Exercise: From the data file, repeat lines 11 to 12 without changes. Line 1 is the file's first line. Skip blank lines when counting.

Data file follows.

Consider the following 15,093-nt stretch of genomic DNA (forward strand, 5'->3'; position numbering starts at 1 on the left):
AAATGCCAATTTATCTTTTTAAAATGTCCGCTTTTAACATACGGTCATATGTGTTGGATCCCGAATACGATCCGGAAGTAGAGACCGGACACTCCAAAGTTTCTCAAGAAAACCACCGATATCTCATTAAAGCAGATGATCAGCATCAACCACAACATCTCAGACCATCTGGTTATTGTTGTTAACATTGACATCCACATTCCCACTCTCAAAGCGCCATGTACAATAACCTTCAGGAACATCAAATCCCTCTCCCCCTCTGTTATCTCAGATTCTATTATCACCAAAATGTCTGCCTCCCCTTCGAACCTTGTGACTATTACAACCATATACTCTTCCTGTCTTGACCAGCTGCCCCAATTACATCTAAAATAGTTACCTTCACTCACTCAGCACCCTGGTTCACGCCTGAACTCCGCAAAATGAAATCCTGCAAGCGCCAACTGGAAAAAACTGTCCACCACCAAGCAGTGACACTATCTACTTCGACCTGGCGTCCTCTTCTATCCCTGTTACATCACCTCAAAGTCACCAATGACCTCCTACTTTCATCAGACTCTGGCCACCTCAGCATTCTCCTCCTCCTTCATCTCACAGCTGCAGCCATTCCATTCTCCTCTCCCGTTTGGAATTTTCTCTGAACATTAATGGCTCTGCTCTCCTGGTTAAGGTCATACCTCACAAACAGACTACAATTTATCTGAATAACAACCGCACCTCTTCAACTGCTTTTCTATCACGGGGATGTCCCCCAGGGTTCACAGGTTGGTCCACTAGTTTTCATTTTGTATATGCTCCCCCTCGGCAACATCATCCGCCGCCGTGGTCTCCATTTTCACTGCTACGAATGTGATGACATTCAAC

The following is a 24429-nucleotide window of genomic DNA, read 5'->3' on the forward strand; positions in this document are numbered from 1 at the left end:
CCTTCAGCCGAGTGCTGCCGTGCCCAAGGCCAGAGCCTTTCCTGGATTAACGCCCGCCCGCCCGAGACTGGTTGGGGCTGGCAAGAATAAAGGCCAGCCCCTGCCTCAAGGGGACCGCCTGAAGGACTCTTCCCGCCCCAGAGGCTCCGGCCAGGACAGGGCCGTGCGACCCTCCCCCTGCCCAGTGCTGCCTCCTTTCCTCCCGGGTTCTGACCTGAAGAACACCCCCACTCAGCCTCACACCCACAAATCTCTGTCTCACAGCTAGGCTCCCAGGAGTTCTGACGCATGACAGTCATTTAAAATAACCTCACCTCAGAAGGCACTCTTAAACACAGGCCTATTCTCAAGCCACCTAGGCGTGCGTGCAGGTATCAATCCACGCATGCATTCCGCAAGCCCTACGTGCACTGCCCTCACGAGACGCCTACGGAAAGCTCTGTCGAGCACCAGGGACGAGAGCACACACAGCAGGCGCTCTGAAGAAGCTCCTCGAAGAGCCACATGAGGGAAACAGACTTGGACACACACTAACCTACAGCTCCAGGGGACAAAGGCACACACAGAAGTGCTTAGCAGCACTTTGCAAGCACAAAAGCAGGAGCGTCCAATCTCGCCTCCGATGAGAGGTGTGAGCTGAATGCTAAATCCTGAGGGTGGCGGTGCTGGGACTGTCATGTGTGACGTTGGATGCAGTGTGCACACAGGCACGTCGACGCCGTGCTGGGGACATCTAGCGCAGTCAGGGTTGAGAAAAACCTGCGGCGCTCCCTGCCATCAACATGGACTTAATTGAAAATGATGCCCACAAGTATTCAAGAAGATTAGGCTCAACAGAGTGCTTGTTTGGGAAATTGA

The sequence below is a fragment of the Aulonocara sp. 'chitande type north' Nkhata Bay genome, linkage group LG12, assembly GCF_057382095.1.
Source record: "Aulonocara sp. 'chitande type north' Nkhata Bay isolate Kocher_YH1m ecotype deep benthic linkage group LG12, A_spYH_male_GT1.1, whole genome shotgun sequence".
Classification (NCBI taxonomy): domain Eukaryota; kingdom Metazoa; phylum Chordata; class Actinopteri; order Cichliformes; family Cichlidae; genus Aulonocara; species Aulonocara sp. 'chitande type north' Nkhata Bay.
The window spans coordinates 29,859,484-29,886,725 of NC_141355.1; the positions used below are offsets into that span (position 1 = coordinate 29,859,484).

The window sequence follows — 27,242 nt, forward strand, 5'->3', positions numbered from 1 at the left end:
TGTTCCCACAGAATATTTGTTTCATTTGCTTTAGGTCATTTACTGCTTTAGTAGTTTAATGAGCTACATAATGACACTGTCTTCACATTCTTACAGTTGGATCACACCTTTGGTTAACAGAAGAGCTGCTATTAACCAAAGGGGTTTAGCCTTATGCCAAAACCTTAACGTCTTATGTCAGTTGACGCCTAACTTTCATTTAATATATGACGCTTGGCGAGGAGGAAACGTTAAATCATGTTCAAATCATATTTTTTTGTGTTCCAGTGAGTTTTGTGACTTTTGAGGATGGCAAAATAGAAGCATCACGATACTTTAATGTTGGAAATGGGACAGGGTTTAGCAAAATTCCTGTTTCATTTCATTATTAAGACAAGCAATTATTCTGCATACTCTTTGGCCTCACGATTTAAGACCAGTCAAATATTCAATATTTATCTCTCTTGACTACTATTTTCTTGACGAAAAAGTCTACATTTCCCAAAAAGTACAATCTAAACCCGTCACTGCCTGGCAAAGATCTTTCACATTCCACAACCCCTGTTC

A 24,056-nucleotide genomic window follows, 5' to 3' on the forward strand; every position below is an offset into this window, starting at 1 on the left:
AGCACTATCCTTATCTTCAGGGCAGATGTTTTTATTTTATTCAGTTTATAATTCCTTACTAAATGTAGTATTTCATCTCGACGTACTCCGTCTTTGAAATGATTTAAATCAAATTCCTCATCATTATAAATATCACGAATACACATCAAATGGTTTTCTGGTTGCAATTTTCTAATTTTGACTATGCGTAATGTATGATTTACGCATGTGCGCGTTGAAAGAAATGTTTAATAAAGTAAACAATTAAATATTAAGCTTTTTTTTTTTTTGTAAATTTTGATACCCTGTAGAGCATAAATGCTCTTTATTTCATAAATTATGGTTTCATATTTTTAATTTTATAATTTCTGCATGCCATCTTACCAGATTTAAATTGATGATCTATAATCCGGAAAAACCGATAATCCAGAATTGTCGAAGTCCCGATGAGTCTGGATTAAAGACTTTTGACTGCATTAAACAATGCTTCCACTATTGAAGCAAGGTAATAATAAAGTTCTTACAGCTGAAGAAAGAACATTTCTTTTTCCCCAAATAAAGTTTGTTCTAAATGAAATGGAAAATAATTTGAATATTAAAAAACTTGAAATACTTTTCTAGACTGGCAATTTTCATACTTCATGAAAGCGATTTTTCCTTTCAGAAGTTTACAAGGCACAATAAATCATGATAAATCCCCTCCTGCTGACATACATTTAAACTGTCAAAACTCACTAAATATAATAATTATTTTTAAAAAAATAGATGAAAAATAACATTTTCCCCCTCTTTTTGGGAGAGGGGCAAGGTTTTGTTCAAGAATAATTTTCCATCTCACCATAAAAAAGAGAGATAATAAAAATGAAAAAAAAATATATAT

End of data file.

A 24,056-nucleotide genomic window follows, 5' to 3' on the forward strand; every position below is an offset into this window, starting at 1 on the left:
AGCACTATCCTTATCTTCAGGGCAGATGTTTTTATTTTATTCAGTTTATAATTCCTTACTAAATGTAGTATTTCATCTCGACGTACTCCGTCTTTGAAATGATTTAAATCAAATTCCTCATCATTATAAATATCACGAATACACATCAAATGGTTTTCTGGTTGCAATTTTCTAATTTTGACTATGCGTAATGTATGATTTACGCATGTGCGCGTTGAAAGAAATGTTTAATAAAGTAAACAATTAAATATTAAGCTTTTTTTTTTTTTGTAAATTTTGATACCCTGTAGAGCATAAATGCTCTTTATTTCATAAATTATGGTTTCATATTTTTAATTTTATAATTTCTGCATGCCATCTTACCAGATTTAAATTGATGATCTATAATCCGGAAAAACCGATAATCCAGAATTGTCGAAGTCCCGATGAGTCTGGATTAAAGACTTTTGACTGCATTAAACAATGCTTCCACTATTGAAGCAAGGTAATAATAAAGTTCTTACAGCTGAAGAAAGAACATTTCTTTTTCCCCAAATAAAGTTTGTTCTAAATGAAATGGAAAATAATTTGAATATTAAAAAACTTGAAATACTTTTCTAGACTGGCAATTTTCATACTTCATGAAAGCGATTTTTCCTTTCAGAAGTTTACAAGGCACAATAAATCATGATAAATCCCCTCCTGCTGACATACATTTAAACTGTCAAAACTCACTAAATATAATAATTATTTTTAAAAAAATAGATGAAAAATAACATTTTCCCCCTCTTTTTGGGAGAGGGGCAAGGTTTTGTTCAAGAATAATTTTCCATCTCACCATAAAAAAGAGAGATAATAAAAATGAAAAAAAAATATATAT